Across the world, bridges hold hundreds, sometimes even thousands of padlocks. There’s no doubt the love locks have become a highly popular phenomenon.
Many people believe that it originated in conventionally romantic cities such as Paris, but this is in fact not the case. The tradition actually began in a small Serbian town, from the ashes of a denied love.
In 1914, the town of Vrnjačka Banja found themselves to be a part of the conflict in Europe. Many young Balkan men were sent off to war, knowing that this meant potentially never returning.
A soldier named Relja, similar to many others had many reasons to stay home, but his main reason was his romantic lover Nada. The two lovers were completely inseparable, and quickly committed to spending the rest of their lives together and got engaged, dreaming of building their futures together and a family.
However, Austria declared war on Serbia, and Relja had no choice but to go and fight for his country. Nada was devastated, but truly believed that he would return safely.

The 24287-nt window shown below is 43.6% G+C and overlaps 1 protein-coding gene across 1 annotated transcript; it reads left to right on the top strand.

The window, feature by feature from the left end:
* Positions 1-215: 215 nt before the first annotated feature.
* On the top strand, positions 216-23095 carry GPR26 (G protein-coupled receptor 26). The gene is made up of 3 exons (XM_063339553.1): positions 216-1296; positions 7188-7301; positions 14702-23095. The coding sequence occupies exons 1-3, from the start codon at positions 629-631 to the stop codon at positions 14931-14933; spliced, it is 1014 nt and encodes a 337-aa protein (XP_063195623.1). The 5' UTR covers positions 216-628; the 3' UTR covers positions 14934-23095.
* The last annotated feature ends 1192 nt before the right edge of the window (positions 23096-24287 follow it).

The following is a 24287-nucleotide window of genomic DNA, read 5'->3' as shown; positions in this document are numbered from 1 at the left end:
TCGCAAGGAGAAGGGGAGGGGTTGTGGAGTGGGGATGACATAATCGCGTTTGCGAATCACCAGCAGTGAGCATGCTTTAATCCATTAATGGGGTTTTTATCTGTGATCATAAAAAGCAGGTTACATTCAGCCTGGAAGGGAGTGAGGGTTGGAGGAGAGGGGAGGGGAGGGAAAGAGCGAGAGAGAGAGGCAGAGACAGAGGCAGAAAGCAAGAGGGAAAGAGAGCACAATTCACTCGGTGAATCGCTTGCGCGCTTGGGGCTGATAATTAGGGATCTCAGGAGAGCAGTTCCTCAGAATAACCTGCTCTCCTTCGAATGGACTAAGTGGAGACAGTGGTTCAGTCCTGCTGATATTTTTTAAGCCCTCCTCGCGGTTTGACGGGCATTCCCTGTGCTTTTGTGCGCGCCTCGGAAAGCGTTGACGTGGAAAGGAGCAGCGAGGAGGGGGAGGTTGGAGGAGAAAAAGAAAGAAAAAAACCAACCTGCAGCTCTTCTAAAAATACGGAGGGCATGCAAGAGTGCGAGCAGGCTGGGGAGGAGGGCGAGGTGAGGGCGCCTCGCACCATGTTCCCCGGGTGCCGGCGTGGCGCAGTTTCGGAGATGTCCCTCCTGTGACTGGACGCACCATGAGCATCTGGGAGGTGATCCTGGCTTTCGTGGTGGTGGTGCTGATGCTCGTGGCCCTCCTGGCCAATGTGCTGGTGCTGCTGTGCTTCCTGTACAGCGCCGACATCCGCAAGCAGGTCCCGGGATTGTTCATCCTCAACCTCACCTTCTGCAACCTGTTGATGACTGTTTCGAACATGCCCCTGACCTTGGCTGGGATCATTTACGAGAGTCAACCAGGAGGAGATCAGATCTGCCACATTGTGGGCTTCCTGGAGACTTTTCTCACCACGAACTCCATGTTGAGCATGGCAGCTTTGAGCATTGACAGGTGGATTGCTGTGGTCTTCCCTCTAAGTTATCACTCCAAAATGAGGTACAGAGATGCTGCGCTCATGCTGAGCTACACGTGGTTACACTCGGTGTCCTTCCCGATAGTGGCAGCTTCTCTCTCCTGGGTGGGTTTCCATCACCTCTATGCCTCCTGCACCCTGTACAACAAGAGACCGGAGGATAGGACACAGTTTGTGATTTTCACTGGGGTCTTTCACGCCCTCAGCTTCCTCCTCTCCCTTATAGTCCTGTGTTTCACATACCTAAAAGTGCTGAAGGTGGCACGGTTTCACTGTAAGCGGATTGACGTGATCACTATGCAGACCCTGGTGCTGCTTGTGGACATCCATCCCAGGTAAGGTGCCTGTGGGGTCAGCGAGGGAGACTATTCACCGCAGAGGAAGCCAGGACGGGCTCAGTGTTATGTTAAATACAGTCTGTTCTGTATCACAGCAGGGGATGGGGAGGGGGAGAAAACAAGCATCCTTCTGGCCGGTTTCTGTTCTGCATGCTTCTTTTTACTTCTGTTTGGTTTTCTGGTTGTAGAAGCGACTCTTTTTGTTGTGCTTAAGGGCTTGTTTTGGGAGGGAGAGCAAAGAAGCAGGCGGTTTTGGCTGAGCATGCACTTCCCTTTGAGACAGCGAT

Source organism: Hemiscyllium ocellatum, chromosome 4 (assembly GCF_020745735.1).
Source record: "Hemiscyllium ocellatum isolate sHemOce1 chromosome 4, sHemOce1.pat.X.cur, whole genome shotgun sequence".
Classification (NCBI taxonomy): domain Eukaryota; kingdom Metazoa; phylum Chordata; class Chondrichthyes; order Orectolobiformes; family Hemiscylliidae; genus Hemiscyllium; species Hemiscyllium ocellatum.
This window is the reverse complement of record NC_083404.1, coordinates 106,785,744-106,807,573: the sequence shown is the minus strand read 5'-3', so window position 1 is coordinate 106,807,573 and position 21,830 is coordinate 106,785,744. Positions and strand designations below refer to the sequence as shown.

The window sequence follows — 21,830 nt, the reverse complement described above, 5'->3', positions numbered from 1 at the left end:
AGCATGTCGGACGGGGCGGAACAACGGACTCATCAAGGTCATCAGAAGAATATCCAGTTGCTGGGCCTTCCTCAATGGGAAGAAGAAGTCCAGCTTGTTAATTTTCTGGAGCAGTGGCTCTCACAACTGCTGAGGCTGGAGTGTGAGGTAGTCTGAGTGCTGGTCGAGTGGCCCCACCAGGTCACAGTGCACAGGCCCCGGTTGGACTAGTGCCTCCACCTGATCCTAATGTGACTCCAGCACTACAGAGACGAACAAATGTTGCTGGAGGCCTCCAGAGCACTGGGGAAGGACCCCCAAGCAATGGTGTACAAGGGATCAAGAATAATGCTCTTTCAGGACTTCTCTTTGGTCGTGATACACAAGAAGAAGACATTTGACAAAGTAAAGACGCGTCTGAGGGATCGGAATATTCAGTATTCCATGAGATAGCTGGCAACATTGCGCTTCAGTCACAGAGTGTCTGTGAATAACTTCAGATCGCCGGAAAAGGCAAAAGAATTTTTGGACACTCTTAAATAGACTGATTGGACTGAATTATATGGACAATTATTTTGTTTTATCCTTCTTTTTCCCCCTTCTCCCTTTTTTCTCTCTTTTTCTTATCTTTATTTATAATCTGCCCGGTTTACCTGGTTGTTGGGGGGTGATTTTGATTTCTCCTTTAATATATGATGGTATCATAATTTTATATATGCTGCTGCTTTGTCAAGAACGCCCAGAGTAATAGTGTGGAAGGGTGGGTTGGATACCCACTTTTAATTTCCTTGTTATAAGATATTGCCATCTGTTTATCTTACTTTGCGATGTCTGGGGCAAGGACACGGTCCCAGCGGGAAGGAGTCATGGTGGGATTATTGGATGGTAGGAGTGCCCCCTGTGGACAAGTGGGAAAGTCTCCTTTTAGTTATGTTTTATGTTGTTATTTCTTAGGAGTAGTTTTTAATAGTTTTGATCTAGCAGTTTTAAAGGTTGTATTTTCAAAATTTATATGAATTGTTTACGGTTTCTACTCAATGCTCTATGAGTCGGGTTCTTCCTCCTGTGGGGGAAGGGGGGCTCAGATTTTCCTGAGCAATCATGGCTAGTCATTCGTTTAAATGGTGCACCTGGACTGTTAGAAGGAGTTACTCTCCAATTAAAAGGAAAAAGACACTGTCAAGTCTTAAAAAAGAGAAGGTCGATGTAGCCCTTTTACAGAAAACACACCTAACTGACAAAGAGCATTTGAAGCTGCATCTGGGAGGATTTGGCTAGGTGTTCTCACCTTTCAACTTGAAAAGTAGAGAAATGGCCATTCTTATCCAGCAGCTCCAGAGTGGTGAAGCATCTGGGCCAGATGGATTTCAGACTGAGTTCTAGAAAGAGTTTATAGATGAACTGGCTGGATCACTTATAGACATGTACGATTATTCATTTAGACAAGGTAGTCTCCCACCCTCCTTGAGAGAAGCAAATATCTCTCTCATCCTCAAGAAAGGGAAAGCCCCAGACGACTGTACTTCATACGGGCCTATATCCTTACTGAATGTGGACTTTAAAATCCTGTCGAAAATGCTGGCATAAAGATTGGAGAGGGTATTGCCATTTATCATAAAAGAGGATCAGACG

While at battle, Relja fell in love with another girl and never returned to the village. Nada never recovered from the grief, and died young from a broken heart.
The other women in the town were very disturbed by what had happened, and decided they needed to protect their romantic futures. The women of the town bought padlocks in mass quantities and would write their names with their lovers on the bridge. The keys were thrown into the river, which (for them) ensured a lifetime of fidelity for them.
The story spread around and young lovers across town began to do the same. Eventually it became known as the Bridge of Love. Soon enough, it became a trend across the world, but very popular cities such as Barcelona and Paris had to cull the locks to preserve the bridges. In Serbia however, the locks have never been removed.